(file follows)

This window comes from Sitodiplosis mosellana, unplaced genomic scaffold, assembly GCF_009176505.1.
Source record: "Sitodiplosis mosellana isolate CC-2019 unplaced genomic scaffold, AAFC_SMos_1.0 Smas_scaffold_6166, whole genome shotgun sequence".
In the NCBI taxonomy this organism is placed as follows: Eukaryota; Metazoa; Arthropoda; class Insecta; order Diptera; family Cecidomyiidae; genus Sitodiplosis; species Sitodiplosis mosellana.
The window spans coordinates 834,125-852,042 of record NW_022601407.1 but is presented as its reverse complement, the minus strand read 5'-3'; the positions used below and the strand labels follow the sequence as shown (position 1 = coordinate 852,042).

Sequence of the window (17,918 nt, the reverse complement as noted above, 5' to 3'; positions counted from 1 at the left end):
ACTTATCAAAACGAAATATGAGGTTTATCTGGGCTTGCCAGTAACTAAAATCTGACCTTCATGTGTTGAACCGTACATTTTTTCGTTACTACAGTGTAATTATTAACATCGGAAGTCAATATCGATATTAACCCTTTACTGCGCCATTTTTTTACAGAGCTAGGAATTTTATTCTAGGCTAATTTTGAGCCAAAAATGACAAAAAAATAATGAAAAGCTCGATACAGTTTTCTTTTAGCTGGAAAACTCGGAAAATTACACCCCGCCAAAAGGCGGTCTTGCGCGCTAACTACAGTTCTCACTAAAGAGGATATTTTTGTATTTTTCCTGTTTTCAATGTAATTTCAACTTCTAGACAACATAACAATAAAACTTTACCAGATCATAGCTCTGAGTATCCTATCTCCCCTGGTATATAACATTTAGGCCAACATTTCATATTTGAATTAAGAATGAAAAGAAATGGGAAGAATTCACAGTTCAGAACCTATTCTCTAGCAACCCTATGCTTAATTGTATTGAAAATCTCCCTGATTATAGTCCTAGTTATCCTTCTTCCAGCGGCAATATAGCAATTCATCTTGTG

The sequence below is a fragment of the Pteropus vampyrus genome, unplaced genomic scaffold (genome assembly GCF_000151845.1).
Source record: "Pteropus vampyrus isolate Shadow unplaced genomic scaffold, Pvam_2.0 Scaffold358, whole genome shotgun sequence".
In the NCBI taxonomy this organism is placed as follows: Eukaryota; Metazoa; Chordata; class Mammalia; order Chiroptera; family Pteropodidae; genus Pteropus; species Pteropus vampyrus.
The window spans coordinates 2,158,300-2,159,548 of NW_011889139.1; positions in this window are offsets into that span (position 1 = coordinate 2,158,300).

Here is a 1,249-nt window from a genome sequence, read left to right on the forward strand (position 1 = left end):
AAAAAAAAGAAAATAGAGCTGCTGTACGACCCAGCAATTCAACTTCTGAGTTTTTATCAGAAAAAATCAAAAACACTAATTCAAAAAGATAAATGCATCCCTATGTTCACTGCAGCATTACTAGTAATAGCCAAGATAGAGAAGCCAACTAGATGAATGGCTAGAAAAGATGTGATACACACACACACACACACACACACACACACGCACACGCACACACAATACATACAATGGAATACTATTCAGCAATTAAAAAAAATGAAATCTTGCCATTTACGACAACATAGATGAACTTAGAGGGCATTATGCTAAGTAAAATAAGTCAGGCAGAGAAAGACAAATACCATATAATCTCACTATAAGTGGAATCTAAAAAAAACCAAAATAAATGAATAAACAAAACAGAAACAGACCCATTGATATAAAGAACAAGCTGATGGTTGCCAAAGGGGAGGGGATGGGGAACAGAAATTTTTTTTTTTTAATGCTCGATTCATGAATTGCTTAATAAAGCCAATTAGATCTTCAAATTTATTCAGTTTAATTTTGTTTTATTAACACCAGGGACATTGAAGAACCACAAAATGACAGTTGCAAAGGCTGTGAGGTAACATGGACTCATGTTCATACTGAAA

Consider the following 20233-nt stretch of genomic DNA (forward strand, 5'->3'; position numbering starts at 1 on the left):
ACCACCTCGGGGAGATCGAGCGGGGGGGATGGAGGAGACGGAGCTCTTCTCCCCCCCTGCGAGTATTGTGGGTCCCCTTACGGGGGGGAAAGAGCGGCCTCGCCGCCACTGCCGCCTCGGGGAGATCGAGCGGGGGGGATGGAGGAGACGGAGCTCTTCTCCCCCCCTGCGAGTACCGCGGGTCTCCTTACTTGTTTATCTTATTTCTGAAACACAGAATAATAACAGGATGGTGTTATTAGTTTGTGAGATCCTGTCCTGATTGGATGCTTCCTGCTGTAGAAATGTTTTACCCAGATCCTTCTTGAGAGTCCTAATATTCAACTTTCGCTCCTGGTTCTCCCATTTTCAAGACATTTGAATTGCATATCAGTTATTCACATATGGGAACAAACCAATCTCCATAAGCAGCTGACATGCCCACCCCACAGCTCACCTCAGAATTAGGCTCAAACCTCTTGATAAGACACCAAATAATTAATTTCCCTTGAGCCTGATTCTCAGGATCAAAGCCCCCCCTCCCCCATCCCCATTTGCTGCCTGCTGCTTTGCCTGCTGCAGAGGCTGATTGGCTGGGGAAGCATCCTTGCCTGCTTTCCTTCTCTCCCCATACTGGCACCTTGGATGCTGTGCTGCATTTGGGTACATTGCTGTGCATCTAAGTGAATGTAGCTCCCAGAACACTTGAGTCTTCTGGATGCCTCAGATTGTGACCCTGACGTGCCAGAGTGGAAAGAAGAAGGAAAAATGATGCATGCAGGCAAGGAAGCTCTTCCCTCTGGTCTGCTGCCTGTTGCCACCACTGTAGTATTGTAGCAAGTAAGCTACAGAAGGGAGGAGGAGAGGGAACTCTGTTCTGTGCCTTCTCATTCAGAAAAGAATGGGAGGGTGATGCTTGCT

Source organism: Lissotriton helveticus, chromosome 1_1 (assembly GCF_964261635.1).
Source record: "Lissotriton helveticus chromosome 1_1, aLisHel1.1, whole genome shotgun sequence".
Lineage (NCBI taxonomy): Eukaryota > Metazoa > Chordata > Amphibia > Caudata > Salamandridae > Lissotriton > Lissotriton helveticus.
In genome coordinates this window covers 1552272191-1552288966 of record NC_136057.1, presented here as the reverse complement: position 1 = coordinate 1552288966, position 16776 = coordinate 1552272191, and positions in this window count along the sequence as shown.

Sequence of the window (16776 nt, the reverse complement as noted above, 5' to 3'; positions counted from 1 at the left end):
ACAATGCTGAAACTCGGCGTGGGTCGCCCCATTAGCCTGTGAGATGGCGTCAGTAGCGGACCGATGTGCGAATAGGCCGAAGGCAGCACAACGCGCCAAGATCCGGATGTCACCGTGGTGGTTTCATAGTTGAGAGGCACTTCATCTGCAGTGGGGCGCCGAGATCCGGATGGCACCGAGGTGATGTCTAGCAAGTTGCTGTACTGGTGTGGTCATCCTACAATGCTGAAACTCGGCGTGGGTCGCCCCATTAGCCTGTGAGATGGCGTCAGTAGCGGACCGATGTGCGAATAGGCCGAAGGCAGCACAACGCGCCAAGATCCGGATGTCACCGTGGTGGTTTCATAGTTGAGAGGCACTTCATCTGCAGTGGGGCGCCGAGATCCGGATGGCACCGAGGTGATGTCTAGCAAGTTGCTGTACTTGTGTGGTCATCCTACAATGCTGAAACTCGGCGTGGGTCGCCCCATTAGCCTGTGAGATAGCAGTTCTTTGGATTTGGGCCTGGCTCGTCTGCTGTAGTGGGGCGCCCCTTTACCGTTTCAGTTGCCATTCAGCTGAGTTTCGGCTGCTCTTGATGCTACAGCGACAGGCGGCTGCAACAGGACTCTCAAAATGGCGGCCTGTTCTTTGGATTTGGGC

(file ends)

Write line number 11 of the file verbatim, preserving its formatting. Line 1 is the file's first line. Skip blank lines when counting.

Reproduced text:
Here is a 1,249-nt window from a genome sequence, read left to right on the forward strand (position 1 = left end):